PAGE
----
California scholars Allan Georges Grapard and Fabio Rambelli create America’s first Shinto study book series.

Bloomsbury Publishing has become the first publishing house outside Japan to have a book series on the Shinto religion. Written by Allan Georges Grapard, a Japanologist, and a Professor (emeritus) of East Asian Languages and Cultural Studies (EALCS) at the University of California, Santa Barbara (UCSB). The book series will act as a guide for graduate students and scholars who are interested in the Shinto tradition.

Until now, there has only been limited information available about Shinto. The series editor is Fabio Rambelli, an Italian academic, editor, and author. He is also a professor in the Religious Studies department at UCSB. Rambelli said that he has been wanting to create a book series on the Shinto tradition for a long time. The first book in the series, Mountain Mandalas, was published in February.

Shinto is the ethnic religion of the people of Japan. It is also called Kami-no-Michi. It is the largest religion in Japan, with about 80% of the Japanese population practicing. However, most of them do not identify themselves as Shinto. The reason for that is because there are different versions of the meaning of Shinto in Japan. People go to Shinto shrines for worship, but they do not confine themselves to the religious institution. Shinto basically focuses on carrying out ritual practices to establish a connection between the past and the present Japan. There are around 81,000 Shinto shrines and 85,000 Shinto priests in the country. The Shinto tradition has aspects mediated from Confucianism, Taoism, Buddhism, and even from the Western religious culture as well.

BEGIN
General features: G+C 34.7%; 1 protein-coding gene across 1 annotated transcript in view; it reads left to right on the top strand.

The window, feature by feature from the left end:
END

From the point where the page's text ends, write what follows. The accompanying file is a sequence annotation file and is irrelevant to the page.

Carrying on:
When compared to Buddhism, the United States never considered Shinto as a serious subject of study. The ultra-nationalism associated with Japan during the Second World War has been a barrier. Rambelli says that now is the ideal time for scholars to learn more about the history, complexity, rituals, and arts associated with Shinto. He hopes that the new generation of scholars will develop the field further. Between the year 1850 and 1940, Shinto was the spiritual and ideological pillar of the aggressive militaristic Japanese state. Many of the modern Japanese people still relate Shinto to that period. Rambelli further said that contemporary Japan is made up of a society that is highly secular, that can be characterized by a lack of public discourse about religion, especially Shinto.

Bernard Faure at the Columbia University, a Professor of Japanese Religions, said that the book will be a landmark in the study of Japanese religion. James Robson, a Harvard University (USA) professor of East Asian Languages and Civilizations, said that the book is a brilliant exploration of Shugendo, that is, thought-provoking.

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